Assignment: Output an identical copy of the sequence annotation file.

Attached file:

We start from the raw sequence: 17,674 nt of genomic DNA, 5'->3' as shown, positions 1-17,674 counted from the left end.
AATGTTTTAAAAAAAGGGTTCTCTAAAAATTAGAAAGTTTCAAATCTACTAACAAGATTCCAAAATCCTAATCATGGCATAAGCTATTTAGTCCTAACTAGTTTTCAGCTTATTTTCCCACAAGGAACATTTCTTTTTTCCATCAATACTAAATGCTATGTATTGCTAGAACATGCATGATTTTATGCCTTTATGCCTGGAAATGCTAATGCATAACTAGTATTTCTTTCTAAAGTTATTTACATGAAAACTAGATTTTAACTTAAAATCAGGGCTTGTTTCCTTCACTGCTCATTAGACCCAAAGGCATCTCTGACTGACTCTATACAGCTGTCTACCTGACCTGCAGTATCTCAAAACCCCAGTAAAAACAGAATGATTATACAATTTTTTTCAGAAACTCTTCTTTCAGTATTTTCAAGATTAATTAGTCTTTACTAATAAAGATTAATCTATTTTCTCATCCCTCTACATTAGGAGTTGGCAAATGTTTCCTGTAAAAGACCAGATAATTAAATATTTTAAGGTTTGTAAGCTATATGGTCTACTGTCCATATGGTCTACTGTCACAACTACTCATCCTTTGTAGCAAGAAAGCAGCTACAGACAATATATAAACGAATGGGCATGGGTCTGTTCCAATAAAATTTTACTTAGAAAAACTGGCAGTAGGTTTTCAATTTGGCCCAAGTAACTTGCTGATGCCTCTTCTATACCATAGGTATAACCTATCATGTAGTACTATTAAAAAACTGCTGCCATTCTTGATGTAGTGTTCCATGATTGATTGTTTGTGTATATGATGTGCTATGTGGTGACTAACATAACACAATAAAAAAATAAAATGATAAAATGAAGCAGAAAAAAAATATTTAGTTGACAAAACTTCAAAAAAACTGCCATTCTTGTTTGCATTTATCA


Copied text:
We start from the raw sequence: 17,674 nt of genomic DNA, 5'->3' as shown, positions 1-17,674 counted from the left end.
AATGTTTTAAAAAAAGGGTTCTCTAAAAATTAGAAAGTTTCAAATCTACTAACAAGATTCCAAAATCCTAATCATGGCATAAGCTATTTAGTCCTAACTAGTTTTCAGCTTATTTTCCCACAAGGAACATTTCTTTTTTCCATCAATACTAAATGCTATGTATTGCTAGAACATGCATGATTTTATGCCTTTATGCCTGGAAATGCTAATGCATAACTAGTATTTCTTTCTAAAGTTATTTACATGAAAACTAGATTTTAACTTAAAATCAGGGCTTGTTTCCTTCACTGCTCATTAGACCCAAAGGCATCTCTGACTGACTCTATACAGCTGTCTACCTGACCTGCAGTATCTCAAAACCCCAGTAAAAACAGAATGATTATACAATTTTTTTCAGAAACTCTTCTTTCAGTATTTTCAAGATTAATTAGTCTTTACTAATAAAGATTAATCTATTTTCTCATCCCTCTACATTAGGAGTTGGCAAATGTTTCCTGTAAAAGACCAGATAATTAAATATTTTAAGGTTTGTAAGCTATATGGTCTACTGTCCATATGGTCTACTGTCACAACTACTCATCCTTTGTAGCAAGAAAGCAGCTACAGACAATATATAAACGAATGGGCATGGGTCTGTTCCAATAAAATTTTACTTAGAAAAACTGGCAGTAGGTTTTCAATTTGGCCCAAGTAACTTGCTGATGCCTCTTCTATACCATAGGTATAACCTATCATGTAGTACTATTAAAAAACTGCTGCCATTCTTGATGTAGTGTTCCATGATTGATTGTTTGTGTATATGATGTGCTATGTGGTGACTAACATAACACAATAAAAAAATAAAATGATAAAATGAAGCAGAAAAAAAATATTTAGTTGACAAAACTTCAAAAAAACTGCCATTCTTGTTTGCATTTATCA